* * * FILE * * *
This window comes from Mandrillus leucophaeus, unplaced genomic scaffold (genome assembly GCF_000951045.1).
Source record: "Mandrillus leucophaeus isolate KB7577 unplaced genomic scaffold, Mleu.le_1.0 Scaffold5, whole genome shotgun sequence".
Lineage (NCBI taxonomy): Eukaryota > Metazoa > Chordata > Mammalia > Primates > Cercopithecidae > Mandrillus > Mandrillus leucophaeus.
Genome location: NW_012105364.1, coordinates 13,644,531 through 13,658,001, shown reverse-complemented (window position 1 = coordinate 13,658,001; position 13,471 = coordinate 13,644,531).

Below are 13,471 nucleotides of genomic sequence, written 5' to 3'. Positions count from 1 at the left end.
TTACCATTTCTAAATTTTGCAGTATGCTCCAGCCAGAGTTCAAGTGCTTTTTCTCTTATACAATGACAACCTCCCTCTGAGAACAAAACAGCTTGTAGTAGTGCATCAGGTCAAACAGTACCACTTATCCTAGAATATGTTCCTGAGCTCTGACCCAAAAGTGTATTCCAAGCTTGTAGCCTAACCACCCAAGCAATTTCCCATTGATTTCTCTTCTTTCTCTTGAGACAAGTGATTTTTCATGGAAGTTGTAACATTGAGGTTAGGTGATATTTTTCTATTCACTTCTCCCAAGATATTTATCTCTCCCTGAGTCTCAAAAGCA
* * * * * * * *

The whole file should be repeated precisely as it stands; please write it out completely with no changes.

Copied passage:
This window comes from Mandrillus leucophaeus, unplaced genomic scaffold (genome assembly GCF_000951045.1).
Source record: "Mandrillus leucophaeus isolate KB7577 unplaced genomic scaffold, Mleu.le_1.0 Scaffold5, whole genome shotgun sequence".
Lineage (NCBI taxonomy): Eukaryota > Metazoa > Chordata > Mammalia > Primates > Cercopithecidae > Mandrillus > Mandrillus leucophaeus.
Genome location: NW_012105364.1, coordinates 13,644,531 through 13,658,001, shown reverse-complemented (window position 1 = coordinate 13,658,001; position 13,471 = coordinate 13,644,531).

Below are 13,471 nucleotides of genomic sequence, written 5' to 3'. Positions count from 1 at the left end.
TTACCATTTCTAAATTTTGCAGTATGCTCCAGCCAGAGTTCAAGTGCTTTTTCTCTTATACAATGACAACCTCCCTCTGAGAACAAAACAGCTTGTAGTAGTGCATCAGGTCAAACAGTACCACTTATCCTAGAATATGTTCCTGAGCTCTGACCCAAAAGTGTATTCCAAGCTTGTAGCCTAACCACCCAAGCAATTTCCCATTGATTTCTCTTCTTTCTCTTGAGACAAGTGATTTTTCATGGAAGTTGTAACATTGAGGTTAGGTGATATTTTTCTATTCACTTCTCCCAAGATATTTATCTCTCCCTGAGTCTCAAAAGCA